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U.S. DEPARTMENT OF THE INTERIOR
BUREAU OF LAND MANAGEMENT NEWS RELEASE
Cody Field Office
 
Release Date: 09/08/10
Contacts: Sarah Beckwith    
  307-347-5207    

BLM and Marathon Partner to Protect Petroglyphs


The Bureau of Land Management (BLM) Cody Field Office recently partnered with Marathon Oil Company to protect a petroglyph site in the Oregon Basin near Cody.

(from L to R) Marathon Oregon Basin Production Superintendent Felinda Hall, Marathon Regulatory Compliance Representative Randy Meabon, BLM Archaeologist Kierson Crume and BLM Cody Field Manager Mike Stewart stand behind the new protective fence that allows people, but not vehicles, up close to the petroglyphs.
L-R, Marathon Oregon Basin Production Superintendent Felinda Hall, Marathon Regulatory Compliance Representative Randy Meabon, BLM Archaeologist Kierson Crume & BLM Cody Field Manager Mike Stewart stand behind the new protective fence that allows people, but not vehicles, up close to the petroglyphs.
The Oregon Basin petroglyph site has been subject to vandalism for many years. In 2008, the BLM initiated the Wyoming Site Stewardship Program with the State Historic Preservation Office to train volunteers to assist in monitoring the site. In 2009, volunteers filled eight industrial-sized garbage bags with trash left from parties held at the petroglyph site, removed the remnants of wooden pallets used for bonfires and worked to obscure off highway vehicle tracks. However, bullet holes in the sandstone and modern graffiti alongside prehistoric rock art aren’t so easily removed.

BLM Archaeologist Kierson Crume knew something needed to be done to protect the cultural history found here. “In an area away from the main petroglyph panels,” Crume said, “a school group inscribed their names, without realizing they were covering several layers of prehistoric teepee designs.”

During an on-site visit with Regulatory Compliance Representative Randy Meabon of Marathon, which has operated in the area since 1917, Crume talked about future management of the petroglyph site. He thought that a protective fence keeping vehicles in a parking area at a reasonable distance would discourage parties and the associated trash and fires that have the potential to damage the sensitive cultural resources, without limiting public access. The only problem was that a wooden fence could end up in a bonfire.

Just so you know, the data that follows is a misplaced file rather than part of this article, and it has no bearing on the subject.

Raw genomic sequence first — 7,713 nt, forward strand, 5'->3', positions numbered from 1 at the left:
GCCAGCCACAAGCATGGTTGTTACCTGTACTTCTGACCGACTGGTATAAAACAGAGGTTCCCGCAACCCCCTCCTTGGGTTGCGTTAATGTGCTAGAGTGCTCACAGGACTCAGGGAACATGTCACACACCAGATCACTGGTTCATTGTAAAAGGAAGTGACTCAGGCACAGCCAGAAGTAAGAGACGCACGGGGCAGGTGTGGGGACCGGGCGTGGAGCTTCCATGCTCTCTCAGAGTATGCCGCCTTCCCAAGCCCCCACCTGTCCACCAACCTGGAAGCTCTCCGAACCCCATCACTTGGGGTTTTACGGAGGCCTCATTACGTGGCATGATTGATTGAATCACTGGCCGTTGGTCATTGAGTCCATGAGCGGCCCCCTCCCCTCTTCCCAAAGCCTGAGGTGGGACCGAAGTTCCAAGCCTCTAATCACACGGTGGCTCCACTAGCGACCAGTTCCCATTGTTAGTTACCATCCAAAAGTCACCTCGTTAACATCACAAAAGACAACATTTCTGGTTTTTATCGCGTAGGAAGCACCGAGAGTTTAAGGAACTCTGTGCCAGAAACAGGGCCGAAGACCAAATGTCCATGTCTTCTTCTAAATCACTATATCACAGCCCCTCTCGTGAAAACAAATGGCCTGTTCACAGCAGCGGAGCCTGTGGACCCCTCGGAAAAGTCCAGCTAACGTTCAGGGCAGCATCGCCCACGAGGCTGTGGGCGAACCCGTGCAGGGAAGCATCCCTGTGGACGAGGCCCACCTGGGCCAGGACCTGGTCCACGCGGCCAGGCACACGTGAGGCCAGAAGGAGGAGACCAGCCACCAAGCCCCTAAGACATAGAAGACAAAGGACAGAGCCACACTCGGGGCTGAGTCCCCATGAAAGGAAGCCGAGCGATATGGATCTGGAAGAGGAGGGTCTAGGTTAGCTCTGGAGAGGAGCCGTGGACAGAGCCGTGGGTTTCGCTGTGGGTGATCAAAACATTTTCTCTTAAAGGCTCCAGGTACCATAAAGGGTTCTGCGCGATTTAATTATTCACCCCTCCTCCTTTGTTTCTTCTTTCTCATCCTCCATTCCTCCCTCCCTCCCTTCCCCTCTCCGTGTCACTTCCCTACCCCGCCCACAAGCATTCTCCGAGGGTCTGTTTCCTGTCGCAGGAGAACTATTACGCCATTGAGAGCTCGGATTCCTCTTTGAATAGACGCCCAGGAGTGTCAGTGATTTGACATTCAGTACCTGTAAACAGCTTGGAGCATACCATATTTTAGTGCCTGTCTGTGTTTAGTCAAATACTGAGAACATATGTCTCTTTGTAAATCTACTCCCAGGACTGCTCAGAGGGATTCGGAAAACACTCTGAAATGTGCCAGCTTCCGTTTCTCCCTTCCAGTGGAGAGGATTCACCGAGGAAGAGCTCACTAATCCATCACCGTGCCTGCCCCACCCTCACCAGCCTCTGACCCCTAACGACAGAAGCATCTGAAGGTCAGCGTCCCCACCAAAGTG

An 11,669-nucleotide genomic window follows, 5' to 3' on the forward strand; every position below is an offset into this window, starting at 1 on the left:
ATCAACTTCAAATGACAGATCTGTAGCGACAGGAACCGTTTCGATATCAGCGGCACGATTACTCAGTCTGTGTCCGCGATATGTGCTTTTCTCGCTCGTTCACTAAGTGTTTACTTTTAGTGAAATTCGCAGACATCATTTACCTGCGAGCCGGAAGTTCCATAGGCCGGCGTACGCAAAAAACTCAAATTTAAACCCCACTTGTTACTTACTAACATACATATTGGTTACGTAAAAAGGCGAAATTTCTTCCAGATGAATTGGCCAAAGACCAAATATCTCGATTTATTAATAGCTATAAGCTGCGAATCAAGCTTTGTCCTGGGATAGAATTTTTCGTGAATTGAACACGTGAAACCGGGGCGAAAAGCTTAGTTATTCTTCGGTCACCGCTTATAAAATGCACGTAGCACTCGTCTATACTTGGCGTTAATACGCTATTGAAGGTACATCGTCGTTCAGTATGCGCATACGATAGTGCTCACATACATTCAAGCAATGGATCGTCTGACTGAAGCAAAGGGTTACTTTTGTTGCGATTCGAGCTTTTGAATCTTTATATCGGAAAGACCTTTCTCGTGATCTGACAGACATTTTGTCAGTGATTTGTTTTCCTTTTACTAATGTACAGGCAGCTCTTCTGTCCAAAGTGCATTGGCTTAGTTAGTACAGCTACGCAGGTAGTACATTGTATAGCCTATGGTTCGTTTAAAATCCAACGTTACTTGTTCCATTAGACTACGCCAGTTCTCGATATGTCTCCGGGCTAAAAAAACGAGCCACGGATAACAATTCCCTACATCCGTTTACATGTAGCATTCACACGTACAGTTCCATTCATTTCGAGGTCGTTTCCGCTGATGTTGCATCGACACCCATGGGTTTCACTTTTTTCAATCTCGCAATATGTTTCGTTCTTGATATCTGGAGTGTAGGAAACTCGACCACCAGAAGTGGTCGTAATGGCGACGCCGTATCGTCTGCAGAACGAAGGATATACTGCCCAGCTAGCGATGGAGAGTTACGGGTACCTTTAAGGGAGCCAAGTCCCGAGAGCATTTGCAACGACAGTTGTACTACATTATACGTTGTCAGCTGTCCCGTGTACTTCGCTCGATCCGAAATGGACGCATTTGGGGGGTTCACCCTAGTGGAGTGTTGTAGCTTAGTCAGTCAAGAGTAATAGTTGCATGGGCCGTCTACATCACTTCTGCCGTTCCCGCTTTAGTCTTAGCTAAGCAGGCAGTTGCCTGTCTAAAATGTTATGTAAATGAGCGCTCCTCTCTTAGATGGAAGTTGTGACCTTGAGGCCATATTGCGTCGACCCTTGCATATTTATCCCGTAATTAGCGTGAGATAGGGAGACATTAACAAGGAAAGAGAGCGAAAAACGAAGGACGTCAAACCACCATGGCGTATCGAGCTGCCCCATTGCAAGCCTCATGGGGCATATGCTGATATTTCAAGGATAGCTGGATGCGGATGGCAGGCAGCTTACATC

Meabon had the idea of using drill stem as posts instead of wood. “We had all this extra pipe that would go to scrap metal if it wasn’t used,” Meabon said. Not only did Marathon donate the pipe, but Marathon welders cut the pipe into approximately 40, 4½ ft. lengths and welded a cap on each one. A BLM contractor pounded the finished posts into place and strung cable leftover from previous BLM projects between them.

The resulting 2½ ft. fence keeps people from driving right up to the base of the cliff face that contains the petroglyphs but still allows people to walk and see them. Access for emergencies and for people with disabilities was incorporated into the post and cable fence design. Both the BLM and Marathon hope the fence will result in better protection of the site and an improved experience for visitors.

“It’s nice to help save something of significance like this for the future,” said Meabon. “It was great we could be a part of preserving this area.”

The BLM reminds the public that while viewing and studying petroglyphs is encouraged, defacing or touching them is prohibited. Even oils from your hands can damage the petroglyphs and affect future site dating research.

For more information, please contact Kierson Crume at 307-578-5900.

A BLM contractor pounds posts donated by Marathon into the ground at the Oregon Basin petroglyph site. BLM Archaeologist Kierson Crume discusses the Oregon Basin petroglyphs with Felinda Hall and Randy Meabon of Marathon. 

BLM Archaeologist Kierson Crume points out modern graffiti mixed in with prehistoric petroglyphs and historic carvings at the Oregon Basin petroglyph site.

A BLM contractor pounds posts donated by Marathon into the ground at the Oregon Basin petroglyph site.
 
BLM Archaeologist Kierson Crume discusses the Oregon Basin petroglyphs with Felinda Hall &Randy Meabon of Marathon.
 
BLM Archaeologist Kierson Crume points out modern graffiti mixed with prehistoric petroglyphs & historic carvings at the Oregon Basin petroglyph site.



The BLM manages more than 245 million acres of public land, the most of any Federal agency. This land, known as the National System of Public Lands, is primarily located in 12 Western states, including Alaska. The BLM also administers 700 million acres of sub-surface mineral estate throughout the nation. The BLM's mission is to manage and conserve the public lands for the use and enjoyment of present and future generations under our mandate of multiple-use and sustained yield. In Fiscal Year 2013, the BLM generated $4.7 billion in receipts from public lands.
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Cody Field Office   1002 Blackburn Street      Cody, WY 82414  

Last updated: 09-22-2010